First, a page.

Beyond Buildings


Illuminating the Nasher: Museum Tower Invades Piano-designed Oasis

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Who knew that architecture could be so painful? In Dallas, a new skyscraper is causing the plants at the Nasher Sculpture Center to wither and making the administration move paintings out of the way of direct sun reflected off the curving glass façade of a 42-story skyscraper—ironically called the Museum Tower. The moment of serenity within the Dallas war of bigger-is-better is being invaded by not shadows, as some had feared, but light.


Photo by Johnson Fain Architects


What interests me most about this story is how we do not notice the effect buildings have on our environment until we confront an extreme example. The fact that our cities have become giant heat islands, that we devastate vast territories because of all the resources we have to bring into our downtowns and the waste we take out, the lack of human scale in most central business districts, the presence of countless materials that may or may not cause cancer, and all the dangers the built environment builds into our daily lives are largely invisible. Only when a particular combination of forms creates a strong wind tunnel, or a new building threatens to create a long shadow or block views, do we realize that the replacement of nature by buildings, the stacking of people on top of each other, and the creation of artificial environments, actually comes at a price.


Photo Nasher Sculpture Center


Truth be told, I have never been that enamored of the Nasher’s skylight system. It is ingenious to be sure, consisting of a number of layers whose most sophisticated one consists of a series of elongated openings tuned so that no direct light enters into the space. I find the ceiling itself, like much of Renzo Piano’s architecture, overly fussy, and, what is more important, the quality of light so even as to be dull. The nearby Kimbell, by contrast, has plenty of diffuse light, but also shafts that streak across walls, hot spots and places of shadow. Kahn and his lighting designer, Richard Kelley, did not so much cause the reality of the Texas light to disappear, as they modeled and transformed it.


Photo Nasher Sculpture Center


The Nasher, with its relentlessly even light, does, however, create a cool oasis within the city, where you can see some pretty terrific art. Now the reality of what pays for all that art (though Nasher, the donor, was a shopping mall, not office tower, developer) has invaded that oasis. This is what is most interesting to me: the logic of the city and its effects have become something you notice. I know it is not good for the art, but I do hope that the Nasher can find some way to work with that invasive revelation, rather than trying to make it go away. I doubt they will have much choice, as replacing the curtain wall on a building this size will be quite an operation. Good art makes us aware of not only its own materiality and form, but also of the real context out of which it came and in which we experience it.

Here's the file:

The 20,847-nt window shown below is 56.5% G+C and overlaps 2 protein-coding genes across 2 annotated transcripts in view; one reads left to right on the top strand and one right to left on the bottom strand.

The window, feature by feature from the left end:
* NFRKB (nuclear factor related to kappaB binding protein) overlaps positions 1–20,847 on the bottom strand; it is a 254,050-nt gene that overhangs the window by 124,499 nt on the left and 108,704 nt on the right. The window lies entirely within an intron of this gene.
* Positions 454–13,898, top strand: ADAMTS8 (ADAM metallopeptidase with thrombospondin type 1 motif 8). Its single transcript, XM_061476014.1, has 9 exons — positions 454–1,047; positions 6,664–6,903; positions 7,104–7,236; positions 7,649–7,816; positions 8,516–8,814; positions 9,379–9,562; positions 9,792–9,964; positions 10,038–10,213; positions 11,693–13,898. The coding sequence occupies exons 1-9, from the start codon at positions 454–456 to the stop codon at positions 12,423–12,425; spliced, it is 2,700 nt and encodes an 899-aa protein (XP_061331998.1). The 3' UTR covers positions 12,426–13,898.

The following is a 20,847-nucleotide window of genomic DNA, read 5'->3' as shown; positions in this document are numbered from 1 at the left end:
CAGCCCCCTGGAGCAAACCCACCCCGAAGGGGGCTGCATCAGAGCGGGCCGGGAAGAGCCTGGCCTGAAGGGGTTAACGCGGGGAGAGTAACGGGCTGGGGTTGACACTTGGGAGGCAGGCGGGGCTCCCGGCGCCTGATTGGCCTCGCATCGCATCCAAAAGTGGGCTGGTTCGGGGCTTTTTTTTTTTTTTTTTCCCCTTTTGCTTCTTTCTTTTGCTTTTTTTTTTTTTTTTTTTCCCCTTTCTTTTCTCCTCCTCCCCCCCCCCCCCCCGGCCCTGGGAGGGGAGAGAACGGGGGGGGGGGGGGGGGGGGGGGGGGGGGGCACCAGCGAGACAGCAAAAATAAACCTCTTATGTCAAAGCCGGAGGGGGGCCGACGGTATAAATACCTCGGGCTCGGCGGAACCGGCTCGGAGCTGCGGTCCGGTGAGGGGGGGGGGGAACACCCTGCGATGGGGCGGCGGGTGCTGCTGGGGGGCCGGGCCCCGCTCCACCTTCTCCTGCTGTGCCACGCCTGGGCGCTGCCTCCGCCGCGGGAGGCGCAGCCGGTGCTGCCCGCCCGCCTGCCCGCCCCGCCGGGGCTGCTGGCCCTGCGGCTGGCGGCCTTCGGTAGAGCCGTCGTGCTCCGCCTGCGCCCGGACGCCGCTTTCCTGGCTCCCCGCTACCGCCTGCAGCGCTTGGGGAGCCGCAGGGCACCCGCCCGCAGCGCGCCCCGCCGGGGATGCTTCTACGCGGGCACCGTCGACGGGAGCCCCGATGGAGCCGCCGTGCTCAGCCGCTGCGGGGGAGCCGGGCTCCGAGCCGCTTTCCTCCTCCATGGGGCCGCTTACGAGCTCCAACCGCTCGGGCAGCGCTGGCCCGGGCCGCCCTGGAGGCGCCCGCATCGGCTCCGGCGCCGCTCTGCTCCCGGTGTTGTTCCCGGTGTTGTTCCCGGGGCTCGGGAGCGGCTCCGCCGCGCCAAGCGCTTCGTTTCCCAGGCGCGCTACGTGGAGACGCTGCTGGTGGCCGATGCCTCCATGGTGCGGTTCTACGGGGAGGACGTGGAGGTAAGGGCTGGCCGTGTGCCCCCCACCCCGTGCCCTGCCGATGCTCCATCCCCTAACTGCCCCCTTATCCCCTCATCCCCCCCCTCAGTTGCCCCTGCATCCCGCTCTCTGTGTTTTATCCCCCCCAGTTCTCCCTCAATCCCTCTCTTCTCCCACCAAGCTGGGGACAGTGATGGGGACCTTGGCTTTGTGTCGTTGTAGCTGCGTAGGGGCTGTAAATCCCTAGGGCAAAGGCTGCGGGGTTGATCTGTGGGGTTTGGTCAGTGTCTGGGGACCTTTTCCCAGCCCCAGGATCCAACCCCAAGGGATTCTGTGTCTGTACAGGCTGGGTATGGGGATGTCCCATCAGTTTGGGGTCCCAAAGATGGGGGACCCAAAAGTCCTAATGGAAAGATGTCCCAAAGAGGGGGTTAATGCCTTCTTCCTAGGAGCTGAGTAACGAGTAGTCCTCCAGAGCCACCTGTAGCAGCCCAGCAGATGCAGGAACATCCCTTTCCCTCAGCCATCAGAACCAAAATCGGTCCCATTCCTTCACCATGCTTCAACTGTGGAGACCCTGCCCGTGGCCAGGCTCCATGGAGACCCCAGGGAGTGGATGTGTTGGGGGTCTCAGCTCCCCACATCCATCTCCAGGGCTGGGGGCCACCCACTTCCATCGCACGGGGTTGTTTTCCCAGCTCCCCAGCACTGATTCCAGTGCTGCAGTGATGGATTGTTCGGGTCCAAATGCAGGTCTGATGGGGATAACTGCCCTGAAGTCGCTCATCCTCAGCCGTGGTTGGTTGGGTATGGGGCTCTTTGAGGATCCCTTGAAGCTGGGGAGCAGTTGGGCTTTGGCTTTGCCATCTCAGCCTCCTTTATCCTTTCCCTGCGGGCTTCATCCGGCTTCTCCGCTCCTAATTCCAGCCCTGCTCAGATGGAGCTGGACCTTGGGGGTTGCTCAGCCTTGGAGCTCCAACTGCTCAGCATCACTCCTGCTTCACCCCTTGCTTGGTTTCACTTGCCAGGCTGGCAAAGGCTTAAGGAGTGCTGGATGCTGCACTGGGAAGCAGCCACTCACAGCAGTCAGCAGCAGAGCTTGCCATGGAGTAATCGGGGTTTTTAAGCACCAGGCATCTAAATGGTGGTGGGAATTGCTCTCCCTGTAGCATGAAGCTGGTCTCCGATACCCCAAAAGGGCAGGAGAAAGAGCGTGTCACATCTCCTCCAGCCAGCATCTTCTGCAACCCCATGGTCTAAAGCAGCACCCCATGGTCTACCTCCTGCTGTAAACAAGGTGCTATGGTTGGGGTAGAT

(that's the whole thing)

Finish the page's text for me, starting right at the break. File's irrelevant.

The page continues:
I even wish the Nasher could commission an artist to work with these new reflections in a way that would comment on or make us aware of where they are coming from, both in an immediate and a larger, social and economic sense. And, by the way, the Museum Tower, designed by Scott Johnson, is a pretty decent building, a lot better than most of the soulless and harmless structures around it. I am sure the architects had no intention of doing anything to harm the Nasher’s art, but out of such unforeseen circumstances I hope some illumination might come.




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About the Blogger

Aaron Betsky

thumbnail image Aaron Betsky is the director of the Cincinnati Art Museum, and in 2008 he was director of the 11th Venice International Architecture Biennale. Trained as an architect at Yale, he has published more than a dozen books on art, architecture, and design and teaches and lectures about design around the world. Aaron worked for Frank O. Gehry and Associates and Hodgetts & Fung Design Associates as a designer, taught for many years at the Southern California Institute of Architecture, and between 1995 and 2001 was curator of architecture and design at the San Francisco Museum of Modern Art. From 2001 to 2006 he was director of the Netherlands Architecture Institute in Rotterdam, the Netherlands.